They were moving in waves, a few at a time, through the trees. But in this one tree several blackbirds perched and showed no signs of leaving, even when I got very close and stopped almost directly below them. This was unusual. I counted twenty-eight birds – and all were Rusty Blackbirds, considerably smaller than Grackles, with thin pointed bills. About half were male and half female. The males looked all-black, with pale eyes, but in some I could see the rusty tinge, especially on the edges of the wings. The females were in their elegant mixed shades of brown, rust, fawn and gray, with crowns that looked reddish-chestnut, a wide buff stripe over the eye, and a smoky-dark patch and streak through the eye.

Because populations of Rusty Blackbirds have declined so dramatically and there is concern for their future, it always feels special to see them, so I stayed and watched them for at least 15 minutes, maybe more. Most were facing in the same direction, and many were preening. They made low, intimate chuck calls. All in all, it looked and sounded like a quiet midday break.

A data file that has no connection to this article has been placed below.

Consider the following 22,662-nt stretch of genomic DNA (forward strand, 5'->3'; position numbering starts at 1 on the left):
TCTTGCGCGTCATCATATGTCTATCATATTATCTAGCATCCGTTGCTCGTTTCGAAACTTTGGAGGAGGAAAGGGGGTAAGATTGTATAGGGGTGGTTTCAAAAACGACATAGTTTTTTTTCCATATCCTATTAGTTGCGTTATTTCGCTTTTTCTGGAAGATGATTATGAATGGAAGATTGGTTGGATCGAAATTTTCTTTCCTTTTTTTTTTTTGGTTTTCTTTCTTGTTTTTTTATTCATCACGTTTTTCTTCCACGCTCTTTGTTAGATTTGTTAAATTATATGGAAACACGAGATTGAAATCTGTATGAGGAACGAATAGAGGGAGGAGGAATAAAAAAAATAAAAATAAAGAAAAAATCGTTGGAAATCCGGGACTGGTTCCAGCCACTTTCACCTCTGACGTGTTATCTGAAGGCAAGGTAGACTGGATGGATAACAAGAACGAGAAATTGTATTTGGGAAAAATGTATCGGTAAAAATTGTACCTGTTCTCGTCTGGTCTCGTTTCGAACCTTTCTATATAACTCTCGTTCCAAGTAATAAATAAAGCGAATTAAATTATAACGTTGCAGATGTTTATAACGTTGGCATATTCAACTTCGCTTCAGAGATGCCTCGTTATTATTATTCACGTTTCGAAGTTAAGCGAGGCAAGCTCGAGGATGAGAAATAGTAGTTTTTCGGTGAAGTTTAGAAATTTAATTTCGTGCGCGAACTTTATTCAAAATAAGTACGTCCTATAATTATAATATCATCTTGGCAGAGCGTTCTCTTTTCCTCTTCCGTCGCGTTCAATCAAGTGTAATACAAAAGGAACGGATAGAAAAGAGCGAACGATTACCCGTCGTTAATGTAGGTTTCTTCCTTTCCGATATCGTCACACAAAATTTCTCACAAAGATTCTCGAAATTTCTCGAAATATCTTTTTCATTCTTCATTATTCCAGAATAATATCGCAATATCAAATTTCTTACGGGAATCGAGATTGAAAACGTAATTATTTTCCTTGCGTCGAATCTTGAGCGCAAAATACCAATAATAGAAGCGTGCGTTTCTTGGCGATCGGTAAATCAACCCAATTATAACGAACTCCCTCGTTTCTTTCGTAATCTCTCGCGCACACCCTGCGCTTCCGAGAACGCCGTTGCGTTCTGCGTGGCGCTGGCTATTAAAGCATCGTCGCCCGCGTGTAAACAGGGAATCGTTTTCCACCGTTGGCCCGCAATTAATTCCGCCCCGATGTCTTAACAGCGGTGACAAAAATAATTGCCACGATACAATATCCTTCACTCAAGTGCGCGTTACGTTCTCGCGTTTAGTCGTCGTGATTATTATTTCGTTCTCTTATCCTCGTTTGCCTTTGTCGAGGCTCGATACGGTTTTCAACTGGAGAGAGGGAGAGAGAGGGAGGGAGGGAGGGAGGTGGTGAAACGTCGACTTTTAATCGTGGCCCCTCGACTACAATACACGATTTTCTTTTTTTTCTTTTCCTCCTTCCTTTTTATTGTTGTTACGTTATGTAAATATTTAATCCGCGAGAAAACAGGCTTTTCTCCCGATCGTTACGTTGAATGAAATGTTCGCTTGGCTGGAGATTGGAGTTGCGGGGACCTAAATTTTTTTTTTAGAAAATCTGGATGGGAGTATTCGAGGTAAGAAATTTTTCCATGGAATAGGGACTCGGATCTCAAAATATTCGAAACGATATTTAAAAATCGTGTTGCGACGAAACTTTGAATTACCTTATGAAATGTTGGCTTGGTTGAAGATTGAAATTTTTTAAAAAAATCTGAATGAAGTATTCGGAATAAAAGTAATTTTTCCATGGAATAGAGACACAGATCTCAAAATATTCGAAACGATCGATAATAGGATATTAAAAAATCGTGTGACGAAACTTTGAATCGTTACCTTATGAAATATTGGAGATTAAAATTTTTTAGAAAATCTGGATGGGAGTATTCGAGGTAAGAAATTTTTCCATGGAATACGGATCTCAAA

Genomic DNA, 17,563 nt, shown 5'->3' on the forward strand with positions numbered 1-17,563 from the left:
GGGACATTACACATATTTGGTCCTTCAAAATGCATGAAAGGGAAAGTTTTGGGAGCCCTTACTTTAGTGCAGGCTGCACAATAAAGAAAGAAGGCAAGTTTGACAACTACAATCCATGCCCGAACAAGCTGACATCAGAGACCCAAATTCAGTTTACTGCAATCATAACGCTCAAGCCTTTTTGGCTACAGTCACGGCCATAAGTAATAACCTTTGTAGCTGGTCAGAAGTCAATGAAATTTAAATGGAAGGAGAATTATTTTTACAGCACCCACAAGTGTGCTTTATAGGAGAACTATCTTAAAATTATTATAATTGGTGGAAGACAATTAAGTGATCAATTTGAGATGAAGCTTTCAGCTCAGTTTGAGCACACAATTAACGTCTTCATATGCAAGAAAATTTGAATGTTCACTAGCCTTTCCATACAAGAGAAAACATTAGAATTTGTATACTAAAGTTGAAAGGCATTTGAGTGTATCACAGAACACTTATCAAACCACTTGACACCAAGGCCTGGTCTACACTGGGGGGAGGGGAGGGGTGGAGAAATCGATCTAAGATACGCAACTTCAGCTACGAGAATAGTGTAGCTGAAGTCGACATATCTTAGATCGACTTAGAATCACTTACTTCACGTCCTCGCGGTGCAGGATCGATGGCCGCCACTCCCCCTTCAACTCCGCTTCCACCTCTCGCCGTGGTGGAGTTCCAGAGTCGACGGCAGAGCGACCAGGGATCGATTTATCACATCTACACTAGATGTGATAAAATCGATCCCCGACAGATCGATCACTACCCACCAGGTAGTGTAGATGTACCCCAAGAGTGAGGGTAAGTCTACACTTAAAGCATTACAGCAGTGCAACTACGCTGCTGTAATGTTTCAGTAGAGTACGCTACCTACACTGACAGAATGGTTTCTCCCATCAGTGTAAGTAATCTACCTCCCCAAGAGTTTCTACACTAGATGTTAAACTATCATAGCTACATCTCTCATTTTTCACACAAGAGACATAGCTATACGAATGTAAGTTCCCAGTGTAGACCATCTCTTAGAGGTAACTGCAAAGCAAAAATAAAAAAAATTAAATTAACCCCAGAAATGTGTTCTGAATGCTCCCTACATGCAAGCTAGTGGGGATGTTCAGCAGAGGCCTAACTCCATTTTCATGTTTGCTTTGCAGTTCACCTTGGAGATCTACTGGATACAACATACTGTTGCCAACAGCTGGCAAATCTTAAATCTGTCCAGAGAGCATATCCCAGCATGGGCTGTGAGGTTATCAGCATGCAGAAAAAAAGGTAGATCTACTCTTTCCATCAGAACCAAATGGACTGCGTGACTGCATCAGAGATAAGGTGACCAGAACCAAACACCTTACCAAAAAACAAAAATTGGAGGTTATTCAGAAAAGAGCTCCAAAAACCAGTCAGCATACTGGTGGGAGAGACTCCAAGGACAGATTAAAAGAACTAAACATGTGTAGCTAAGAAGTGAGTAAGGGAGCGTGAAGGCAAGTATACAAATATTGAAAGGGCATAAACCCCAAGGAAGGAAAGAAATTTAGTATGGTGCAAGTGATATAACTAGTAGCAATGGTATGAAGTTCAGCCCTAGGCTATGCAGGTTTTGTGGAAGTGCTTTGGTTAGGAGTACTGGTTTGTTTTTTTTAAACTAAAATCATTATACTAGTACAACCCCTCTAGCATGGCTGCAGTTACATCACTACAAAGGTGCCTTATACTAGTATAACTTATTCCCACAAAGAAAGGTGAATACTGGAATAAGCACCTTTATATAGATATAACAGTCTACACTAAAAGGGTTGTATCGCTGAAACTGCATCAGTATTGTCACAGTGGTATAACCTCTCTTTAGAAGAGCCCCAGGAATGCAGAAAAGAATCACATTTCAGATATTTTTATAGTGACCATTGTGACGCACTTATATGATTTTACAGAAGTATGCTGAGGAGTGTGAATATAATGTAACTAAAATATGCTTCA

Although they had seemed to be associated with the larger flock of blackbirds, they did not move with the others but stayed in this tree, and after several minutes, all the other blackbirds had moved on and disappeared. Against a deeply quiet background then, I could hear the high, thin calls of several Cedar Waxwings in a tree across the street. An Eastern Bluebird sang some blurry notes. A Red-bellied Woodpecker and then a Yellow-bellied Sapsucker both flew into the same tree with the Rusty Blackbirds, on lower branches. A Northern Flicker’s kleer and a Downy Woodpecker’s peenk came from nearby, like sharp punctuations in the quiet. Dozens of Chipping Sparrows moved around in the grass and dead leaves in the yards.